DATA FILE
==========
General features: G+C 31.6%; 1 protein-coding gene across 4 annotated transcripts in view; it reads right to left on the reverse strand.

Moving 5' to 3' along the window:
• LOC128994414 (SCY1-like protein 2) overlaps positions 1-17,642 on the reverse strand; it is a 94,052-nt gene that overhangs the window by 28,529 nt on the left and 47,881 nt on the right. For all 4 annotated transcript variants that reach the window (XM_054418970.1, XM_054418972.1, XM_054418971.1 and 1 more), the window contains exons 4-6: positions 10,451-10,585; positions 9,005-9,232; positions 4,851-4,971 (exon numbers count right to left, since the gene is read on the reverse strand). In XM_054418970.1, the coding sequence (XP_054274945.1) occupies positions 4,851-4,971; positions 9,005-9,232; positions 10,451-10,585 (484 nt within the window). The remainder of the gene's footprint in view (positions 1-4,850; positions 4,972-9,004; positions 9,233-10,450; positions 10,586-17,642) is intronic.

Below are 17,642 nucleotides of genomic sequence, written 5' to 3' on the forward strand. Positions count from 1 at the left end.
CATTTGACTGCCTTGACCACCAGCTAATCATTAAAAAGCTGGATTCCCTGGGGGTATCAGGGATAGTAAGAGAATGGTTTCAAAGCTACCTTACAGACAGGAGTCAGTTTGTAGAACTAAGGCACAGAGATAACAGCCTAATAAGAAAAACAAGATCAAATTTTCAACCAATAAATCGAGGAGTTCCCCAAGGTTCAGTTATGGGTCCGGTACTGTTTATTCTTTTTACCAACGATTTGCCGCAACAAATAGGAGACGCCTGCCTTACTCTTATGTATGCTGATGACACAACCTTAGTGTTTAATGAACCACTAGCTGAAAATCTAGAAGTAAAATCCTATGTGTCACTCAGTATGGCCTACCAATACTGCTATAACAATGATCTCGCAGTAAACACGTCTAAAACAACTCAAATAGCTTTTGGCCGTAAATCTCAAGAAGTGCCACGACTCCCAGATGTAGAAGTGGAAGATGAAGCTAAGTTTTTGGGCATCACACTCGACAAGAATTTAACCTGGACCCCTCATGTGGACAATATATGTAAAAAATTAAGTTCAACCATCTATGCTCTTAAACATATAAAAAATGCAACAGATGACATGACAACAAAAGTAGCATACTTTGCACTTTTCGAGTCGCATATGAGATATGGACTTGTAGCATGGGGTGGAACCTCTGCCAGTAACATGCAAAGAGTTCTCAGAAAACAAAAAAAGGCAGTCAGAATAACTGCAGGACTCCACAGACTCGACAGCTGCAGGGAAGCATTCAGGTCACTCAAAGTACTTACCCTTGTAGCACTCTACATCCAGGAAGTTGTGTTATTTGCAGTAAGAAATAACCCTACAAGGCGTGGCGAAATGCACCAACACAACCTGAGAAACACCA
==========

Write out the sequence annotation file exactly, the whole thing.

General features: G+C 31.6%; 1 protein-coding gene across 4 annotated transcripts in view; it reads right to left on the reverse strand.

Moving 5' to 3' along the window:
• LOC128994414 (SCY1-like protein 2) overlaps positions 1-17,642 on the reverse strand; it is a 94,052-nt gene that overhangs the window by 28,529 nt on the left and 47,881 nt on the right. For all 4 annotated transcript variants that reach the window (XM_054418970.1, XM_054418972.1, XM_054418971.1 and 1 more), the window contains exons 4-6: positions 10,451-10,585; positions 9,005-9,232; positions 4,851-4,971 (exon numbers count right to left, since the gene is read on the reverse strand). In XM_054418970.1, the coding sequence (XP_054274945.1) occupies positions 4,851-4,971; positions 9,005-9,232; positions 10,451-10,585 (484 nt within the window). The remainder of the gene's footprint in view (positions 1-4,850; positions 4,972-9,004; positions 9,233-10,450; positions 10,586-17,642) is intronic.

Below are 17,642 nucleotides of genomic sequence, written 5' to 3' on the forward strand. Positions count from 1 at the left end.
CATTTGACTGCCTTGACCACCAGCTAATCATTAAAAAGCTGGATTCCCTGGGGGTATCAGGGATAGTAAGAGAATGGTTTCAAAGCTACCTTACAGACAGGAGTCAGTTTGTAGAACTAAGGCACAGAGATAACAGCCTAATAAGAAAAACAAGATCAAATTTTCAACCAATAAATCGAGGAGTTCCCCAAGGTTCAGTTATGGGTCCGGTACTGTTTATTCTTTTTACCAACGATTTGCCGCAACAAATAGGAGACGCCTGCCTTACTCTTATGTATGCTGATGACACAACCTTAGTGTTTAATGAACCACTAGCTGAAAATCTAGAAGTAAAATCCTATGTGTCACTCAGTATGGCCTACCAATACTGCTATAACAATGATCTCGCAGTAAACACGTCTAAAACAACTCAAATAGCTTTTGGCCGTAAATCTCAAGAAGTGCCACGACTCCCAGATGTAGAAGTGGAAGATGAAGCTAAGTTTTTGGGCATCACACTCGACAAGAATTTAACCTGGACCCCTCATGTGGACAATATATGTAAAAAATTAAGTTCAACCATCTATGCTCTTAAACATATAAAAAATGCAACAGATGACATGACAACAAAAGTAGCATACTTTGCACTTTTCGAGTCGCATATGAGATATGGACTTGTAGCATGGGGTGGAACCTCTGCCAGTAACATGCAAAGAGTTCTCAGAAAACAAAAAAAGGCAGTCAGAATAACTGCAGGACTCCACAGACTCGACAGCTGCAGGGAAGCATTCAGGTCACTCAAAGTACTTACCCTTGTAGCACTCTACATCCAGGAAGTTGTGTTATTTGCAGTAAGAAATAACCCTACAAGGCGTGGCGAAATGCACCAACACAACCTGAGAAACACCA